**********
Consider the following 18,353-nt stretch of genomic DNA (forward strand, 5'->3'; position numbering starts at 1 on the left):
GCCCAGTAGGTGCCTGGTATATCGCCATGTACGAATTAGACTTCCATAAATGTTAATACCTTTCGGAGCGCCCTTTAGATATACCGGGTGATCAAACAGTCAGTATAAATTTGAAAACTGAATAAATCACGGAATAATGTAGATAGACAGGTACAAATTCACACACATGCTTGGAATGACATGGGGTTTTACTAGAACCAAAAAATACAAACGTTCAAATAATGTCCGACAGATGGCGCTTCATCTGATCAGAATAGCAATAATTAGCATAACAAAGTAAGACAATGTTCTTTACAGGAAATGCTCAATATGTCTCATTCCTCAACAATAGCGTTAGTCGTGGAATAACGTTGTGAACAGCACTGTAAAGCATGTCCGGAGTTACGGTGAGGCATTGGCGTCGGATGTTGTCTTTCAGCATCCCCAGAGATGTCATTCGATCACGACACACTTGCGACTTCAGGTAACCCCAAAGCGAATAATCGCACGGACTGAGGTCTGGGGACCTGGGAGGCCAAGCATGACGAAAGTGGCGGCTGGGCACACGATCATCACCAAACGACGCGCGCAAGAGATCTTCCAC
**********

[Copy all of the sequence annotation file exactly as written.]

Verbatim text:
Consider the following 18,353-nt stretch of genomic DNA (forward strand, 5'->3'; position numbering starts at 1 on the left):
GCCCAGTAGGTGCCTGGTATATCGCCATGTACGAATTAGACTTCCATAAATGTTAATACCTTTCGGAGCGCCCTTTAGATATACCGGGTGATCAAACAGTCAGTATAAATTTGAAAACTGAATAAATCACGGAATAATGTAGATAGACAGGTACAAATTCACACACATGCTTGGAATGACATGGGGTTTTACTAGAACCAAAAAATACAAACGTTCAAATAATGTCCGACAGATGGCGCTTCATCTGATCAGAATAGCAATAATTAGCATAACAAAGTAAGACAATGTTCTTTACAGGAAATGCTCAATATGTCTCATTCCTCAACAATAGCGTTAGTCGTGGAATAACGTTGTGAACAGCACTGTAAAGCATGTCCGGAGTTACGGTGAGGCATTGGCGTCGGATGTTGTCTTTCAGCATCCCCAGAGATGTCATTCGATCACGACACACTTGCGACTTCAGGTAACCCCAAAGCGAATAATCGCACGGACTGAGGTCTGGGGACCTGGGAGGCCAAGCATGACGAAAGTGGCGGCTGGGCACACGATCATCACCAAACGACGCGCGCAAGAGATCTTCCAC